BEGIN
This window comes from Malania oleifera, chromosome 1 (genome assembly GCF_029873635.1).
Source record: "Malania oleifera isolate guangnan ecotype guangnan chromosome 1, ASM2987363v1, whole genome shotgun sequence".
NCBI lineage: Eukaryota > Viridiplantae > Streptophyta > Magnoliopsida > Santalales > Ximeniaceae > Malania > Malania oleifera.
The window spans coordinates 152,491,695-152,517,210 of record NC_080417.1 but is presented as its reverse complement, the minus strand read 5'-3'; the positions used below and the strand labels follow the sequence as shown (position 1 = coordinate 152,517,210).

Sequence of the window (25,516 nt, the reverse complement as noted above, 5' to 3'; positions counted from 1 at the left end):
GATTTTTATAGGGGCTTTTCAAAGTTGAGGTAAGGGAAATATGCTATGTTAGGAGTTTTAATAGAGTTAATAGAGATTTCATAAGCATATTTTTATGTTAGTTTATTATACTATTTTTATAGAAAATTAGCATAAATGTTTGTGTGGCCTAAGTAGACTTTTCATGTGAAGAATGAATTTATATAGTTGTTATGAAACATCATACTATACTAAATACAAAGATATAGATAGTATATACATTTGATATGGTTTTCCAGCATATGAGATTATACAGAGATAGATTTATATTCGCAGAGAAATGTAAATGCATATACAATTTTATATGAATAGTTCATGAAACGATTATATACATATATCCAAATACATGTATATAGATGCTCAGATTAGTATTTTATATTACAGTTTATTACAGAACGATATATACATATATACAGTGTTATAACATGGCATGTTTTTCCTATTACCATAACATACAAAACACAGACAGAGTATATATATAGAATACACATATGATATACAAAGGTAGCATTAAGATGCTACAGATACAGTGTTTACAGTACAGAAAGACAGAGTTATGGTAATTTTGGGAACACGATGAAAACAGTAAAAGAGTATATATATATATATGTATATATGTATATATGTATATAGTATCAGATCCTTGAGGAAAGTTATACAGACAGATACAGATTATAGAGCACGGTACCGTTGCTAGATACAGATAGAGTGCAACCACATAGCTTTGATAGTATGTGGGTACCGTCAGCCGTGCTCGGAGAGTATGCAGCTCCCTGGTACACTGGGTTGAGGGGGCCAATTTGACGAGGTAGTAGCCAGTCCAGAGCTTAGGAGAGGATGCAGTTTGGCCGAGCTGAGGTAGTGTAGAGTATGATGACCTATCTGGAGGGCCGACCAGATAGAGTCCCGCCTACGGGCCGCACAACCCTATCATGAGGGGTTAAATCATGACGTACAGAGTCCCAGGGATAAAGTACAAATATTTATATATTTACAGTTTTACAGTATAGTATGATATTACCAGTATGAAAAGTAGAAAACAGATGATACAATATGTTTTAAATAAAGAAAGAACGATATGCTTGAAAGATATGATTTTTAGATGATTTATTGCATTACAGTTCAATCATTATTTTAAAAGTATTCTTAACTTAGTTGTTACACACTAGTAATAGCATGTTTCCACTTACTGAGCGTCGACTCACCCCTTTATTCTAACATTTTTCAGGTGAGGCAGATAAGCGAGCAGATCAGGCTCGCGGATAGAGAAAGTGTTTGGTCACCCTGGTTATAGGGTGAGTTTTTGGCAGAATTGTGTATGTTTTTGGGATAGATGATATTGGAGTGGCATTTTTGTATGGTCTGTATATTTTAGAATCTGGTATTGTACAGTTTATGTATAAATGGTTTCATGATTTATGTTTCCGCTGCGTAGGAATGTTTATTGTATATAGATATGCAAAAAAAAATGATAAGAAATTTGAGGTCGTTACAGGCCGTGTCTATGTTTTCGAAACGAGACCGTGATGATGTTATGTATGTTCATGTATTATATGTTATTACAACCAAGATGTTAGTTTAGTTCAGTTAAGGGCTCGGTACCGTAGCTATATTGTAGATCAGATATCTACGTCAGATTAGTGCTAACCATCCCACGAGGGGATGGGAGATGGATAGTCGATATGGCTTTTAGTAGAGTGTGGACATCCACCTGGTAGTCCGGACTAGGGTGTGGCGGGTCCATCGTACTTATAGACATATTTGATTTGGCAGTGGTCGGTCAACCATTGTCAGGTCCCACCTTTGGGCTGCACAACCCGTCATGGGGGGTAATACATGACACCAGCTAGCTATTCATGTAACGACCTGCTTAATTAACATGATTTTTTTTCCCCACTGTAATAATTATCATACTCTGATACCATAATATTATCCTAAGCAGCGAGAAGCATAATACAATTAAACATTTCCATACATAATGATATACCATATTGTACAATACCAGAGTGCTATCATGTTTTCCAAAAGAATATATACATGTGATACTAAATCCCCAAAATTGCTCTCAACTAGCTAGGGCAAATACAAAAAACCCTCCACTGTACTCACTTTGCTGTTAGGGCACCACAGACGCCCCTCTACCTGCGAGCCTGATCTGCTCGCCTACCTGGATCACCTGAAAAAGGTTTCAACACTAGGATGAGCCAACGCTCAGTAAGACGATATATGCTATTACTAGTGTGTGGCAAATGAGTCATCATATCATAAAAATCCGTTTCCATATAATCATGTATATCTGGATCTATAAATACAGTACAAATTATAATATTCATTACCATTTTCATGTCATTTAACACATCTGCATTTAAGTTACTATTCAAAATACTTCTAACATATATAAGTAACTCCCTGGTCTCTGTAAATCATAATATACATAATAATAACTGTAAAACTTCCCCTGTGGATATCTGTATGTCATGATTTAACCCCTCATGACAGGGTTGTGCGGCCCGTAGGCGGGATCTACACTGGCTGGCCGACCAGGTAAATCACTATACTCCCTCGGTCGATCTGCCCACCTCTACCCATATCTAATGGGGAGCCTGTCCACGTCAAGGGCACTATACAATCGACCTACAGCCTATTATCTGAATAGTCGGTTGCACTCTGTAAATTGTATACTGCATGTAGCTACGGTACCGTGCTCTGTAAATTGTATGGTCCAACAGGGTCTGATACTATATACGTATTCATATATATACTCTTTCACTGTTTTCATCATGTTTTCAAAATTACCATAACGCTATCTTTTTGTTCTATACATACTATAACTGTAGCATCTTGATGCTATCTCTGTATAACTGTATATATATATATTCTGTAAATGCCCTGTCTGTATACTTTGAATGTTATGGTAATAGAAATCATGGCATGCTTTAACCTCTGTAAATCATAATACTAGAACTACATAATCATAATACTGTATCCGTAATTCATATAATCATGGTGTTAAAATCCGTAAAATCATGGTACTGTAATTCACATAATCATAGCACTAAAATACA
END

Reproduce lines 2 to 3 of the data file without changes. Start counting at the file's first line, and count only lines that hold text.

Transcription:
Source record: "Malania oleifera isolate guangnan ecotype guangnan chromosome 1, ASM2987363v1, whole genome shotgun sequence".
NCBI lineage: Eukaryota > Viridiplantae > Streptophyta > Magnoliopsida > Santalales > Ximeniaceae > Malania > Malania oleifera.